2 Strangers, A 6-Page List And A Plan Hatched To Help Puerto Rico
José Ortíz and Ethan Leder had never met, but they quickly came up with an unconventional plan to help Puerto Rico.
Ortíz and Leder's personalities are similar: both are high energy, do-er types. "It's all about doing stuff" says Leder. "Not just talk," adds Ortíz.
When Hurricane Maria hit, Ortíz, a 47-year-old flooring business owner, says his "brain was completely obsessed with it." He was born in Mayagüez, Puerto Rico and was 11 when his family moved to the Washington, D.C. area. "I was just trying to get in touch with anyone in Puerto Rico to offer help."
Leder, meanwhile, has no connection to the island. But he followed the news of the hurricane, especially that "there was and there is a massive shortage of supplies and medicines" and a logjam on supplies in general. Leder is a health care business entrepreneur in Bethesda, Maryland; he's the founder and CEO of "Precision for Medicine Group," a company that develops targeted medicines. He describes himself as pragmatic.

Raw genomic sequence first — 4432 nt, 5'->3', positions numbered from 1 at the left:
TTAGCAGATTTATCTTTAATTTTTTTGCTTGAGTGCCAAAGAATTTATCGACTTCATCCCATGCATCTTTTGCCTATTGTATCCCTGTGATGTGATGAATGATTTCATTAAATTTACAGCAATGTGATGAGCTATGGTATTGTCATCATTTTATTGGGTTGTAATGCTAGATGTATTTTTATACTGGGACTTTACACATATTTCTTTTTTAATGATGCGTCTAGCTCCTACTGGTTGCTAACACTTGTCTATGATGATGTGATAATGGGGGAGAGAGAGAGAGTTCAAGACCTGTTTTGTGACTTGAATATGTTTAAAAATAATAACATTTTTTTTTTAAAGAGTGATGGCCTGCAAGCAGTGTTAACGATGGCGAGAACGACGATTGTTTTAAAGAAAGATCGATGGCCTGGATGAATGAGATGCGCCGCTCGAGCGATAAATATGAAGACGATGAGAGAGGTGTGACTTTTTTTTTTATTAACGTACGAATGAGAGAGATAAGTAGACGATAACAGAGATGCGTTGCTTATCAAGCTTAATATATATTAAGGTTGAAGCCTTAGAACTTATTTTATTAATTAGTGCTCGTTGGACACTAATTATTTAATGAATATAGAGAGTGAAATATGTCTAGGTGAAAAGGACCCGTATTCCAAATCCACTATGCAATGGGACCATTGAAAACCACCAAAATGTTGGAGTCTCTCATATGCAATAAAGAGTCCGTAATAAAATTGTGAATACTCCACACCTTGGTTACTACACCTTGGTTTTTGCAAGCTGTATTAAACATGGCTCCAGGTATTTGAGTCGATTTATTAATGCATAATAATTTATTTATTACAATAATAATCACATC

Together, Ortíz and Leder — without the help of any major agency or aid organization — managed to charter a plane to the island filled with donated medical supplies and get people with acute medical needs out of the island for treatment in the continental U.S.
Puerto Ricans living on the U.S. mainland are desperately trying to figure out how to best help their relatives back home. The island's population is 3.4 million and there are even more — about 5 million — Puerto Ricans living elsewhere in the United States. Since Hurricane Maria hit many organizations like Unidos for Puerto Rico, AmeriCares and the Red Cross are organizing relief efforts, but many Puerto Ricans and other Americans are finding more direct ways to send help to the island.